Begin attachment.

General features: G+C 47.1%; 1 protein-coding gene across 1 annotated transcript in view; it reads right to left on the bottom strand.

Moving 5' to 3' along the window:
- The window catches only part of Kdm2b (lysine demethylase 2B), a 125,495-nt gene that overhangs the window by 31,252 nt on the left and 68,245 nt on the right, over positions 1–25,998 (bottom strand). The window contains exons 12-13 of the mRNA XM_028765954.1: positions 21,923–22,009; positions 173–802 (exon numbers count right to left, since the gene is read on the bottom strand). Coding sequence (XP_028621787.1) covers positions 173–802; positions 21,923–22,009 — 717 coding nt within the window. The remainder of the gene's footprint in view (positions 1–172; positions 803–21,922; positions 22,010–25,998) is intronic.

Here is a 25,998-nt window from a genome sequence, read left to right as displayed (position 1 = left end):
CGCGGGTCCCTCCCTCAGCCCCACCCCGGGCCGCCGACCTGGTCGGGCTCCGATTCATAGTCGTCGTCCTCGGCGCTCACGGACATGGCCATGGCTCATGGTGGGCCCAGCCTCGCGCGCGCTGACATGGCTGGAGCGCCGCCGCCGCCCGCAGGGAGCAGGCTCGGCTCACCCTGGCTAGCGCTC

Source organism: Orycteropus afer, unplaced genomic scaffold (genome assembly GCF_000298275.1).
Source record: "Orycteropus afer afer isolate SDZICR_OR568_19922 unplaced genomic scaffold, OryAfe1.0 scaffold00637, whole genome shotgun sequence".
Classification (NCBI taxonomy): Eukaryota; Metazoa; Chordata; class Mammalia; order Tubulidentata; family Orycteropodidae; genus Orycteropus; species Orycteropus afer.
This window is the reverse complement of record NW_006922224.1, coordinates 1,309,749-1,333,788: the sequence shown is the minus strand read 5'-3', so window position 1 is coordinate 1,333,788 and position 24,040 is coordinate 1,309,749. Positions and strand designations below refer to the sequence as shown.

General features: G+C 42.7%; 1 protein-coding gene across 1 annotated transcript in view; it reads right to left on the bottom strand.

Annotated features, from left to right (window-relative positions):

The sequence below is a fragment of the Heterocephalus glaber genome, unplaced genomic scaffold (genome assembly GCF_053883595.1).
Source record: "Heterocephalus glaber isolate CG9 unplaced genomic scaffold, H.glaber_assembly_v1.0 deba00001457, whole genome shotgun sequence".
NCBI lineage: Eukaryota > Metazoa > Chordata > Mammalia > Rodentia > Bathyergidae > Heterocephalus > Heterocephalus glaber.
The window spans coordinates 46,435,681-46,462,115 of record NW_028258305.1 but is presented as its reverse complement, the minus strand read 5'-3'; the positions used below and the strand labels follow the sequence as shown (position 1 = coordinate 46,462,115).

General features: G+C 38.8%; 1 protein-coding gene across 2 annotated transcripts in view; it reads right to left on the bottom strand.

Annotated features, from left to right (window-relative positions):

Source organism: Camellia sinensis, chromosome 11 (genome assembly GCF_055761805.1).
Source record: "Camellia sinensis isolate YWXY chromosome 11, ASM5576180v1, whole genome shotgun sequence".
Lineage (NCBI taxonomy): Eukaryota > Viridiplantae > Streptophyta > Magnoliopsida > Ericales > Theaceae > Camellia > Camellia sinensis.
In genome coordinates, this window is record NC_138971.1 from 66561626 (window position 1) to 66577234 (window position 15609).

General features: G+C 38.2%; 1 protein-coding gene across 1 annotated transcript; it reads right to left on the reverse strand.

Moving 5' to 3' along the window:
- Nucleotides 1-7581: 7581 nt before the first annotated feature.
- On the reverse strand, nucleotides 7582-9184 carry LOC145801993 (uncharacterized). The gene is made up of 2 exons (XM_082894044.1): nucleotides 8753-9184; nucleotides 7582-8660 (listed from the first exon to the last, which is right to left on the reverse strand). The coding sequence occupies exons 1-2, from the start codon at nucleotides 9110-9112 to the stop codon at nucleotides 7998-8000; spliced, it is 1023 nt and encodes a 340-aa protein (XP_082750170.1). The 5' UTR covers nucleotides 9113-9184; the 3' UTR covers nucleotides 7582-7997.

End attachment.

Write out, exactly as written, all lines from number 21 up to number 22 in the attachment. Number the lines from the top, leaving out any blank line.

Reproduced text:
In genome coordinates, this window is record NC_138971.1 from 66561626 (window position 1) to 66577234 (window position 15609).

General features: G+C 38.2%; 1 protein-coding gene across 1 annotated transcript; it reads right to left on the reverse strand.